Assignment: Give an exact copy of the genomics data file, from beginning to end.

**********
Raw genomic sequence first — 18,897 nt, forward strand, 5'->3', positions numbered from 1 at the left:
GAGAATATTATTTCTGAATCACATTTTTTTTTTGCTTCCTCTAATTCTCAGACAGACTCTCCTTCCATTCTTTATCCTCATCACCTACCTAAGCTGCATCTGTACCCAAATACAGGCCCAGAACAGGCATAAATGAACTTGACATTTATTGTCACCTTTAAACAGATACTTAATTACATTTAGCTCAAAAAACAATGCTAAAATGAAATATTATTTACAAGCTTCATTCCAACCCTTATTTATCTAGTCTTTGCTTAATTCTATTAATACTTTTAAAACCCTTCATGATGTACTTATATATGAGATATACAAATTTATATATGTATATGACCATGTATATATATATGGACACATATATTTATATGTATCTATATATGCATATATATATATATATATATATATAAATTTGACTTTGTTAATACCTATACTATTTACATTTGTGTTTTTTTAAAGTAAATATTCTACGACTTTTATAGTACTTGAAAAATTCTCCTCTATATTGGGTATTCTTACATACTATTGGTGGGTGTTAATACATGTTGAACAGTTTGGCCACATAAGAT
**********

Raw genomic sequence first — 18,897 nt, forward strand, 5'->3', positions numbered from 1 at the left:
GAGAATATTATTTCTGAATCACATTTTTTTTTTGCTTCCTCTAATTCTCAGACAGACTCTCCTTCCATTCTTTATCCTCATCACCTACCTAAGCTGCATCTGTACCCAAATACAGGCCCAGAACAGGCATAAATGAACTTGACATTTATTGTCACCTTTAAACAGATACTTAATTACATTTAGCTCAAAAAACAATGCTAAAATGAAATATTATTTACAAGCTTCATTCCAACCCTTATTTATCTAGTCTTTGCTTAATTCTATTAATACTTTTAAAACCCTTCATGATGTACTTATATATGAGATATACAAATTTATATATGTATATGACCATGTATATATATATGGACACATATATTTATATGTATCTATATATGCATATATATATATATATATATATATAAATTTGACTTTGTTAATACCTATACTATTTACATTTGTGTTTTTTTAAAGTAAATATTCTACGACTTTTATAGTACTTGAAAAATTCTCCTCTATATTGGGTATTCTTACATACTATTGGTGGGTGTTAATACATGTTGAACAGTTTGGCCACATAAGAT